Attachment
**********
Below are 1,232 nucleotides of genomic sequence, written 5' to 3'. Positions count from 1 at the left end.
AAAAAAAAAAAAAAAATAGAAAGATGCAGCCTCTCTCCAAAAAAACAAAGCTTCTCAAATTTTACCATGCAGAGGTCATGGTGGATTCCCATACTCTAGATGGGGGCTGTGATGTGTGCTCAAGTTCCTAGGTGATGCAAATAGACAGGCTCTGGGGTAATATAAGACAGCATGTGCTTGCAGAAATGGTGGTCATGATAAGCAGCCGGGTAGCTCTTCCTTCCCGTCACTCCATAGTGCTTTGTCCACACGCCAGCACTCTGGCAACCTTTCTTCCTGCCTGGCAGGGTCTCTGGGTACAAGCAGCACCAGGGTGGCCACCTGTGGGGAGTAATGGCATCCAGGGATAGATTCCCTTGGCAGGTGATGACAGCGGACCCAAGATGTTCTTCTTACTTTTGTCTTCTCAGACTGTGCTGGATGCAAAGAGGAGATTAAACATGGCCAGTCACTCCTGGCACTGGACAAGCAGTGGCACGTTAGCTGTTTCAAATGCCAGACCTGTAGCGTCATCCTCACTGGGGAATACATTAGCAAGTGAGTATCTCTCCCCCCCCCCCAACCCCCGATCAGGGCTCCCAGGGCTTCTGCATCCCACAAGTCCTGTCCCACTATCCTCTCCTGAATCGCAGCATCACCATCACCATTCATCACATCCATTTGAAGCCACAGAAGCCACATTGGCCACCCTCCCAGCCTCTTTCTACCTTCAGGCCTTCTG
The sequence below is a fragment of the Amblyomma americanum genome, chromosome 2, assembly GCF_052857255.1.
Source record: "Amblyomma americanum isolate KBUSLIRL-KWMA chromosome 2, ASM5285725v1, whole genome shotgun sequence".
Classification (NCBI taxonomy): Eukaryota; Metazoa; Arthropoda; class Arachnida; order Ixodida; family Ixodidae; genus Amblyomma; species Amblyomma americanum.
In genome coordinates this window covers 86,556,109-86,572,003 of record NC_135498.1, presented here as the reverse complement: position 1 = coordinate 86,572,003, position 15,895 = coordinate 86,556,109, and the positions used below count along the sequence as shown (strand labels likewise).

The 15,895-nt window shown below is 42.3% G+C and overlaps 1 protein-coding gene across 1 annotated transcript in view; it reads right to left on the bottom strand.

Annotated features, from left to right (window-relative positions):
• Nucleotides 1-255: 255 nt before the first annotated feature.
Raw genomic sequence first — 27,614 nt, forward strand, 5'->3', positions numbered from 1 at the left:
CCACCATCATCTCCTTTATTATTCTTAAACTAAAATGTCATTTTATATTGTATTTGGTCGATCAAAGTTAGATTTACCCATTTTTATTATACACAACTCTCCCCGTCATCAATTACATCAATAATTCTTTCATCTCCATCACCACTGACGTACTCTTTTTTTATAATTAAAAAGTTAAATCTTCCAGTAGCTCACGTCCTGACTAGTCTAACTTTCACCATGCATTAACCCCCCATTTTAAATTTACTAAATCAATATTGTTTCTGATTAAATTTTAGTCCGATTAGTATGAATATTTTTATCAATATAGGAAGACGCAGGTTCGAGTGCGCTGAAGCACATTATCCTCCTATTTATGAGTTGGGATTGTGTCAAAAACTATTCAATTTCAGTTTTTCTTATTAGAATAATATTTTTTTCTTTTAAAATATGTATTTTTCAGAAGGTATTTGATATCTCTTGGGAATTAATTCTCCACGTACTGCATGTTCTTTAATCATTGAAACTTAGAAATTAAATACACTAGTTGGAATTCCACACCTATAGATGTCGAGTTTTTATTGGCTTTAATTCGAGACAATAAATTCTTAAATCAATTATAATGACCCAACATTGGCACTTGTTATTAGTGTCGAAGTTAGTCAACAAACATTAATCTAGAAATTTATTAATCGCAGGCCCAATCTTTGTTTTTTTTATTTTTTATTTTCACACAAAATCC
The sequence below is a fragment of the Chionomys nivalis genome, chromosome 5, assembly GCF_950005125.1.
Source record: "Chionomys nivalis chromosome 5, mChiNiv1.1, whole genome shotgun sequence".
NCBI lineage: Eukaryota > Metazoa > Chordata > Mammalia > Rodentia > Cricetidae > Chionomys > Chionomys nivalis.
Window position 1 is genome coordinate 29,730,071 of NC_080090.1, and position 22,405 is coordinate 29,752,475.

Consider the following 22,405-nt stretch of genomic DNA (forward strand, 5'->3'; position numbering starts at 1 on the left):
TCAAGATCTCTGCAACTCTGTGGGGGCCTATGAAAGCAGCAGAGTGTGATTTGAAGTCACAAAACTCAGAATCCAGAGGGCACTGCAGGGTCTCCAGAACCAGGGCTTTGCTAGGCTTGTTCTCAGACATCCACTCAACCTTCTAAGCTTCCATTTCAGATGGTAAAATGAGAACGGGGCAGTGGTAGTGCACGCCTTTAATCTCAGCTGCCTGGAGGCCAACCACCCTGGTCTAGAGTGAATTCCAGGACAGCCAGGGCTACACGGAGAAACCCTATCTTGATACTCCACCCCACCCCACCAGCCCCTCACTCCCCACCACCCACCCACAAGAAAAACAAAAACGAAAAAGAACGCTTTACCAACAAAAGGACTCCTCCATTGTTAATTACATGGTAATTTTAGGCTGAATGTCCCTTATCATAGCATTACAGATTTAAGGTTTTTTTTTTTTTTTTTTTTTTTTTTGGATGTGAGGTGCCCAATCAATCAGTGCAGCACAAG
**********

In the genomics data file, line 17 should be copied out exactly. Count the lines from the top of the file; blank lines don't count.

TCAAGATCTCTGCAACTCTGTGGGGGCCTATGAAAGCAGCAGAGTGTGATTTGAAGTCACAAAACTCAGAATCCAGAGGGCACTGCAGGGTCTCCAGAACCAGGGCTTTGCTAGGCTTGTTCTCAGACATCCACTCAACCTTCTAAGCTTCCATTTCAGATGGTAAAATGAGAACGGGGCAGTGGTAGTGCACGCCTTTAATCTCAGCTGCCTGGAGGCCAACCACCCTGGTCTAGAGTGAATTCCAGGACAGCCAGGGCTACACGGAGAAACCCTATCTTGATACTCCACCCCACCCCACCAGCCCCTCACTCCCCACCACCCACCCACAAGAAAAACAAAAACGAAAAAGAACGCTTTACCAACAAAAGGACTCCTCCATTGTTAATTACATGGTAATTTTAGGCTGAATGTCCCTTATCATAGCATTACAGATTTAAGGTTTTTTTTTTTTTTTTTTTTTTTTTTGGATGTGAGGTGCCCAATCAATCAGTGCAGCACAAG